Spring Fever in the Alps

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Spring Fever in the Alps

Featured Image: Mattias Fredriksson


The right way to spring ski is the way you want to. 

The heavy beat of house music shook the snow under my feet as I watched a sunburned Austrian man climb over the bar to pour himself another beer from the tap. Standing in ski boots atop the counter, the bartender gave a slight nod as Pilsner flowed freely, pumping his fist furiously in the air as though the roof might cave in if he let up for even an instant.  

Hundreds of people were jammed into the confinements of the Schneekristall pavilion at the mid-station of Austria’s Stubai Glacier Resort, standing on tables, stomping their ski boots, screaming along with the thunderous beat and throwing liquor around with the zeal and determination of a college spring breaker’s last night on Earth. 

Paralyzed with fascination on a sunny deck nearby, we watched silently as neon-clad skiers—as young as 20 and as old as 70—poured into the glass-walled tent, transforming into insatiable disco zombies the minute they stepped through the door. 

Completely unfazed by the earth-shattering celebration going on inside the techno yurt perched beside the mid-station restaurant, the resort kept spinning like normal. Families popped up around us, enjoying plates of sausages and fries in the sun amidst the massive glacial terrain. Skiers strolled in and out of the tent as casually as if they’d stopped to use the restroom. This wasn’t anything special, this was just lunch. 

We shyly edged closer to the tent, as awkward as 13-year-old kids at a middle school dance, unsure if we were ready to commit to an Ibiza level of spring partying midday—we’d come here to ski after all, and there was plenty of that left to do.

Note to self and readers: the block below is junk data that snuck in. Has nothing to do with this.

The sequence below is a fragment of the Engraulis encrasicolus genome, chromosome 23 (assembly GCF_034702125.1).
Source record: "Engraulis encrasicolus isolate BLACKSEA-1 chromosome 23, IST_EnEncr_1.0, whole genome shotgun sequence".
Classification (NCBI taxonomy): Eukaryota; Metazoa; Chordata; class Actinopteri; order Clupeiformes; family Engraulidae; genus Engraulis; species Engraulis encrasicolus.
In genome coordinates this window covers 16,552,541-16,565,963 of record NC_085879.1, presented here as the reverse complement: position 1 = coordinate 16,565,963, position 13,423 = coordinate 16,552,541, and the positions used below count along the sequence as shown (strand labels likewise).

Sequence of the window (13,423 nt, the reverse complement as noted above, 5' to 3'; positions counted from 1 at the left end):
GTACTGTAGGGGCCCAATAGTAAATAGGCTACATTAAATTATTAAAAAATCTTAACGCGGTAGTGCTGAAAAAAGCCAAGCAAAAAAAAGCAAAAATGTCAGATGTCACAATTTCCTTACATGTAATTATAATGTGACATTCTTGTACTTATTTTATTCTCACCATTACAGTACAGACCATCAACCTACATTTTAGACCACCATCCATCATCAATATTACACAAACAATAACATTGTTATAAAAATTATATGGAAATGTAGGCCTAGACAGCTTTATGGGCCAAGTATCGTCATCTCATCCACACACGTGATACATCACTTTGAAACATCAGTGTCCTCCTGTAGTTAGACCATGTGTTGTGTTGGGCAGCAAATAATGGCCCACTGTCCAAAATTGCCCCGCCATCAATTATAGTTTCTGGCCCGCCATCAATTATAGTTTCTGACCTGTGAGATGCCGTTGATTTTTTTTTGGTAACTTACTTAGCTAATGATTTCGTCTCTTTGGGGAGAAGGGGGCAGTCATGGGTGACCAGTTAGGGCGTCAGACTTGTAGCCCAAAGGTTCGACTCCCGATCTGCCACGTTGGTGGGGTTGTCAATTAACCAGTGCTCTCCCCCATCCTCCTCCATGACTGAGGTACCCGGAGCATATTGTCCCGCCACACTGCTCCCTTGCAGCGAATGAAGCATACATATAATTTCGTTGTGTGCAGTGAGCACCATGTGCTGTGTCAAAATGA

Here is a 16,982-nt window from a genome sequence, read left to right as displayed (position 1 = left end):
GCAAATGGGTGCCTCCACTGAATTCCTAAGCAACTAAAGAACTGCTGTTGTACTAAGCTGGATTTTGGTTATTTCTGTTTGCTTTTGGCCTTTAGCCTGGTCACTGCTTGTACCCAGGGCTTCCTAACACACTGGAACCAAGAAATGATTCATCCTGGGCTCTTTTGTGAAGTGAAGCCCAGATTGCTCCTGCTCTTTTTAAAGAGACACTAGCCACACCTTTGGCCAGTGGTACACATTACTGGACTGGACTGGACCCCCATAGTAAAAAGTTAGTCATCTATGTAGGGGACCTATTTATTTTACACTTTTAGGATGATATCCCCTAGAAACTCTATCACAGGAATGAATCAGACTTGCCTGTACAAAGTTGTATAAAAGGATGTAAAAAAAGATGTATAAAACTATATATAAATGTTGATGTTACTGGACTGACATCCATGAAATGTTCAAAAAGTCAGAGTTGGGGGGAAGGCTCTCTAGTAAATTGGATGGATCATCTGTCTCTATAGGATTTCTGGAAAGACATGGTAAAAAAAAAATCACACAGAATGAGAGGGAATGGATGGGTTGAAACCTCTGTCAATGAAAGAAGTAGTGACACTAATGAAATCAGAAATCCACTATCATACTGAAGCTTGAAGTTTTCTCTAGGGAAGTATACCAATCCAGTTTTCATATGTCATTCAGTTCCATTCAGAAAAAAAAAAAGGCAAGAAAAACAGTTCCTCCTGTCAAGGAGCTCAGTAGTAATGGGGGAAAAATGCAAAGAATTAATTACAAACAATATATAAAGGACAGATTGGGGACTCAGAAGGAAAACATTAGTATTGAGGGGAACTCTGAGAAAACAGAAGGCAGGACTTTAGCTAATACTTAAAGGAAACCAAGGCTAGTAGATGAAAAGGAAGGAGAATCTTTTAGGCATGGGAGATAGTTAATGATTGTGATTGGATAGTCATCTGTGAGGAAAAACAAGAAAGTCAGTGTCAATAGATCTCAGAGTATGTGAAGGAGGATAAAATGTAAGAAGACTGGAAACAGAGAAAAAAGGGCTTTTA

Until our trip to Austria, we thought we had the whole spring skiing thing down. As an enthusiastic owner of multiple shades of Canadian tuxedos, I’d spent many a weekend at A-Basin’s Beach, roasting dogs and passing around Montucky Cold Snacks between laps. But watching skiers worship this aviator-wearing DJ in a dark leather jacket made me wonder if the skiing part was becoming an afterthought. This was next-level. Or were we just total funsuckers?

We decided to ski a few more laps and take advantage of the empty slopes before embracing the slopeside EDM fortress we’d been eyeing for the last half hour. The five of us hopped back on the cable car to explore the steep Tirolean slopes that still held creamy spring pow. 

With the resort to ourselves, we lapped the featured chutes and faces off the upper lifts, with views that stretched for miles across the Stubai Alps. We railed wide open groomers and ducked into shaded pockets of fresh snow we’d spotted from the gondola. Flying down the hill with sunshine on my face, a surge of appreciation ousted any feelings of uncertainty and apprehension from before. 

As skiers, we often take ourselves way too seriously. The intensity, risk and aggressive attitudes that freeride skiing can breed plays out as a strange dichotomy from the denim-wearing, snowblade-shredding, party-loving vibe of North American resort skiing in April—something we should celebrate to its fullest, but realize that we can all do it in our own way. Spring skiing can feel like it’s all about the booze, which I meet with enthusiasm on some days and frustration on others. What’s the meaning of aprés if you never actually went skiing?

But spring skiing is mostly an opportunity to ditch the serious attitude and enjoy the atmosphere of the sport that means so much to all of us. For some, that might mean leaning into some techno music at a slopeside bar. For others, it’s indulging in silky smooth corn turns while the rest of the world is drinking. I think blindingly bright colors and costumes make every day better, but it’s not a requirement to partake in the magic of spring turns. 

An hour and a half later, we coasted back over to the pavilion with open minds, satisfied with our bounty of fresh turns and ready to indulge in this particular flavor of Austrian culture. But as explosively as the party had suddenly begun, it had disappeared without a trace. The chain smoking DJ was nowhere in sight. The writhing mass of revelers had dispersed, and the quiet hum of the last few cable cars replaced the thundering beats from before. 

We shrugged, pulled up chairs on the deck, and ordered another round of Radlers. It was still the best day of spring skiing I’d ever had. 

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